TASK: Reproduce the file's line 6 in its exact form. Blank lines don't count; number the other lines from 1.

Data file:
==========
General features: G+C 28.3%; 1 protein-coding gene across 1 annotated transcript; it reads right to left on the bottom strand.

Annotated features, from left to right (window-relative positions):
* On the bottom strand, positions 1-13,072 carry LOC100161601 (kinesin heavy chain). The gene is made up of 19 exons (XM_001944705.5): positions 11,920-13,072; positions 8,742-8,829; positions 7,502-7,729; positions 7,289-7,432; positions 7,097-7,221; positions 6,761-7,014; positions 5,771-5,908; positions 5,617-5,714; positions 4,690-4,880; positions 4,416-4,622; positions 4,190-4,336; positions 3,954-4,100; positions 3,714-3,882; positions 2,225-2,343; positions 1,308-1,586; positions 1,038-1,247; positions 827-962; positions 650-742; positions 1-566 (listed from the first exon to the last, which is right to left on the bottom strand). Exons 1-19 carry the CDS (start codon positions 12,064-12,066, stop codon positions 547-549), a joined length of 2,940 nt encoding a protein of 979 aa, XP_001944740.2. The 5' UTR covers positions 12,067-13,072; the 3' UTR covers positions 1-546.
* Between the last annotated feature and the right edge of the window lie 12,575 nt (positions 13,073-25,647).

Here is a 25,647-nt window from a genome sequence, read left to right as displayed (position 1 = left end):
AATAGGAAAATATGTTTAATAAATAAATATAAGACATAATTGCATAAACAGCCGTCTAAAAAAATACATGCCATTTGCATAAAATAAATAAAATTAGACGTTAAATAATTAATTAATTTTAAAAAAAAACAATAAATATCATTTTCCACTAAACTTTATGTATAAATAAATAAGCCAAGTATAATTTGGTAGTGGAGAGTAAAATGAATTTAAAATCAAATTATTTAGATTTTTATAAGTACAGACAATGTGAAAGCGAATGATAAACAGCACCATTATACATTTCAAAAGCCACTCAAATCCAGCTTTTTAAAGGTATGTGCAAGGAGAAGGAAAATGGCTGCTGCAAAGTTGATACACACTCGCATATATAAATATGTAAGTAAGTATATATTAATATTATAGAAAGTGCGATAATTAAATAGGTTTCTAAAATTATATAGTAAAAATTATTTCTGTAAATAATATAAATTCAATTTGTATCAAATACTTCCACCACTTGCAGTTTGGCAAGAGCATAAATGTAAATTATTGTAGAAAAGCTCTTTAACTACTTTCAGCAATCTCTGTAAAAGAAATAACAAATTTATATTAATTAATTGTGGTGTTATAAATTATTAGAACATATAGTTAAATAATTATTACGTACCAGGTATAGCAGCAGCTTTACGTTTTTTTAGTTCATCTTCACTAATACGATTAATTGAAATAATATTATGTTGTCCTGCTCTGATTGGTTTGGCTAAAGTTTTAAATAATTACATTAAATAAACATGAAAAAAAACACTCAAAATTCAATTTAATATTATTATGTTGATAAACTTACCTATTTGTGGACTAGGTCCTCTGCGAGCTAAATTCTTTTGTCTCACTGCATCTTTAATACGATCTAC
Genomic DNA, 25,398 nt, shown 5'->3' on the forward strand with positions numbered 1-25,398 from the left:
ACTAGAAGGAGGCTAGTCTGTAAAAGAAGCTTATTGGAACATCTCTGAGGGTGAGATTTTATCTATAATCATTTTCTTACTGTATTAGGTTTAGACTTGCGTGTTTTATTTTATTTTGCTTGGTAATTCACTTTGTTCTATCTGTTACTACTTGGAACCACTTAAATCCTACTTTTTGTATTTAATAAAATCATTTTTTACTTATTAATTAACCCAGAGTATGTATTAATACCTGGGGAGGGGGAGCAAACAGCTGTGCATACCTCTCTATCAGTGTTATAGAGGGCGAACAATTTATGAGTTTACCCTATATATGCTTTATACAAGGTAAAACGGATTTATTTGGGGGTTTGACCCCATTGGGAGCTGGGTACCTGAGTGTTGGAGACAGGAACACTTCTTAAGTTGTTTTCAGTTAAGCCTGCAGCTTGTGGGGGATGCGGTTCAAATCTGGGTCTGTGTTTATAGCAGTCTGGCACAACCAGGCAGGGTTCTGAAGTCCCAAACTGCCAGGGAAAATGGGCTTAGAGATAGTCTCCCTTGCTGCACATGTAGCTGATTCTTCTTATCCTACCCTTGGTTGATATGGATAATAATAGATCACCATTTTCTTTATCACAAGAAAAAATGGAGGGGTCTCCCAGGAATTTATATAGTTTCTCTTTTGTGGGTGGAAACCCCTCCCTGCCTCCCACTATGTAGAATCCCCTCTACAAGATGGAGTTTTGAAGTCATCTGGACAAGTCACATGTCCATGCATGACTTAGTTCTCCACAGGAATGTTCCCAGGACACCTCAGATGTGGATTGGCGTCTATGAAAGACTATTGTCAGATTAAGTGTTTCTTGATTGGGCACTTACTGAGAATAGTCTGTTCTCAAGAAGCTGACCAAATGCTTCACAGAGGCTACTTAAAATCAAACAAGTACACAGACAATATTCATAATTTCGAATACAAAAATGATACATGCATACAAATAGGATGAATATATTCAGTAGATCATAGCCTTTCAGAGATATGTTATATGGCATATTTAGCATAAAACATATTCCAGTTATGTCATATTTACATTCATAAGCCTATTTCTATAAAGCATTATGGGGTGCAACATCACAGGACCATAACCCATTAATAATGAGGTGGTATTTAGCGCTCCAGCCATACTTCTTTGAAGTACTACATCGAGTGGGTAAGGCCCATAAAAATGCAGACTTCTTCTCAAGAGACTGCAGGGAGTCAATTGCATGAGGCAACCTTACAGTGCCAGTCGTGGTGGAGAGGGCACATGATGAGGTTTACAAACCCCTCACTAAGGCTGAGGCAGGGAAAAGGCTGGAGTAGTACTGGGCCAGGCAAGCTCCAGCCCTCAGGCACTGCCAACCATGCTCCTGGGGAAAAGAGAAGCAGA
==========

AATAGGAAAATATGTTTAATAAATAAATATAAGACATAATTGCATAAACAGCCGTCTAAAAAAATACATGCCATTTGCATAAAATAAATAAAATTAGACGTTAAATAATTAATTAATTTTAAAAAAAAACAATAAATATCATTTTCCACTAAACTTTATGTATAAATAAATAAGCCAAGTATAATTTGGTAGTGGAGAGTAAAATGAATTTAAAATCAAATTATTTAGATTTTTATAAGTACAGACAATGTGAAAGCGAATGATAAACAGCACCATTATACATTTCAAAAGCCACTCAAATCCAGCTTTTTAAAGGTATGTGCAAGGAGAAGGAAAATGGCTGCTGCAAAGTTGATACACACTCGCATATATAAATATGTAAGTAAGTATATATTAATATTATAGAAAGTGCGATAATTAAATAGGTTTCTAAAATTATATAGTAAAAATTATTTCTGTAAATAATATAAATTCAATTTGTATCAAATACTTCCACCACTTGCAGTTTGGCAAGAGCATAAATGTAAATTATTGTAGAAAAGCTCTTTAACTACTTTCAGCAATCTCTGTAAAAGAAATAACAAATTTATATTAATTAATTGTGGTGTTATAAATTATTAGAACATATAGTTAAATAATTATTACGTACCAGGTATAGCAGCAGCTTTACGTTTTTTTAGTTCATCTTCACTAATACGATTAATTGAAATAATATTATGTTGTCCTGCTCTGATTGGTTTGGCTAAAGTTTTAAATAATTACATTAAATAAACATGAAAAAAAACACTCAAAATTCAATTTAATATTATTATGTTGATAAACTTACCTATTTGTGGACTAGGTCCTCTGCGAGCTAAATTCTTTTGTCTCACTGCATCTTTAATACGATCTAC